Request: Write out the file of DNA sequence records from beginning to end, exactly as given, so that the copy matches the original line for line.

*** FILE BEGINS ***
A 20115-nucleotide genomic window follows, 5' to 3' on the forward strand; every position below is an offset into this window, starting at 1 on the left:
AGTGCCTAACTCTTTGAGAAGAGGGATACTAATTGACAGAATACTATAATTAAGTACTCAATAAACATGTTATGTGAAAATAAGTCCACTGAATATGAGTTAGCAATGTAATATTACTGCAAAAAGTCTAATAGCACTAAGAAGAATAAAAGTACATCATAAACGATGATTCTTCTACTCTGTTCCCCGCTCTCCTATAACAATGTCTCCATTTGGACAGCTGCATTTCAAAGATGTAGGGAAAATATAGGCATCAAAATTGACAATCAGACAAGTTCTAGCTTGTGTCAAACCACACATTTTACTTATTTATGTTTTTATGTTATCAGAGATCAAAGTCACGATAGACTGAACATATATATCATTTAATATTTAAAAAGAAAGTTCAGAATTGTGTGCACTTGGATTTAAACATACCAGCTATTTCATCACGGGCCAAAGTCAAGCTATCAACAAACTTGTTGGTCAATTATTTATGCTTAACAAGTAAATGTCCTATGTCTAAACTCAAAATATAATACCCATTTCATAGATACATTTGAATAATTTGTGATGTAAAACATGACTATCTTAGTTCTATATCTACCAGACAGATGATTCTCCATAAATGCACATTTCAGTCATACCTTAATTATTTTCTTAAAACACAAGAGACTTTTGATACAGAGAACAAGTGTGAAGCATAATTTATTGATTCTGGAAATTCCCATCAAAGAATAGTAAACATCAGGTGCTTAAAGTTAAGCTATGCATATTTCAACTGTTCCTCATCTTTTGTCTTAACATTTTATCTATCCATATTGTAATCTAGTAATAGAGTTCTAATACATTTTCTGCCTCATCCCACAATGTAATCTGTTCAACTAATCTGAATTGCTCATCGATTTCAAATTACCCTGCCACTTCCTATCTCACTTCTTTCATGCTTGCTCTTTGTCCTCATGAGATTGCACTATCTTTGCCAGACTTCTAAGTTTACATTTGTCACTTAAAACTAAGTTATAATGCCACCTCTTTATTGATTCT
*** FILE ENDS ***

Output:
A 20115-nucleotide genomic window follows, 5' to 3' on the forward strand; every position below is an offset into this window, starting at 1 on the left:
AGTGCCTAACTCTTTGAGAAGAGGGATACTAATTGACAGAATACTATAATTAAGTACTCAATAAACATGTTATGTGAAAATAAGTCCACTGAATATGAGTTAGCAATGTAATATTACTGCAAAAAGTCTAATAGCACTAAGAAGAATAAAAGTACATCATAAACGATGATTCTTCTACTCTGTTCCCCGCTCTCCTATAACAATGTCTCCATTTGGACAGCTGCATTTCAAAGATGTAGGGAAAATATAGGCATCAAAATTGACAATCAGACAAGTTCTAGCTTGTGTCAAACCACACATTTTACTTATTTATGTTTTTATGTTATCAGAGATCAAAGTCACGATAGACTGAACATATATATCATTTAATATTTAAAAAGAAAGTTCAGAATTGTGTGCACTTGGATTTAAACATACCAGCTATTTCATCACGGGCCAAAGTCAAGCTATCAACAAACTTGTTGGTCAATTATTTATGCTTAACAAGTAAATGTCCTATGTCTAAACTCAAAATATAATACCCATTTCATAGATACATTTGAATAATTTGTGATGTAAAACATGACTATCTTAGTTCTATATCTACCAGACAGATGATTCTCCATAAATGCACATTTCAGTCATACCTTAATTATTTTCTTAAAACACAAGAGACTTTTGATACAGAGAACAAGTGTGAAGCATAATTTATTGATTCTGGAAATTCCCATCAAAGAATAGTAAACATCAGGTGCTTAAAGTTAAGCTATGCATATTTCAACTGTTCCTCATCTTTTGTCTTAACATTTTATCTATCCATATTGTAATCTAGTAATAGAGTTCTAATACATTTTCTGCCTCATCCCACAATGTAATCTGTTCAACTAATCTGAATTGCTCATCGATTTCAAATTACCCTGCCACTTCCTATCTCACTTCTTTCATGCTTGCTCTTTGTCCTCATGAGATTGCACTATCTTTGCCAGACTTCTAAGTTTACATTTGTCACTTAAAACTAAGTTATAATGCCACCTCTTTATTGATTCT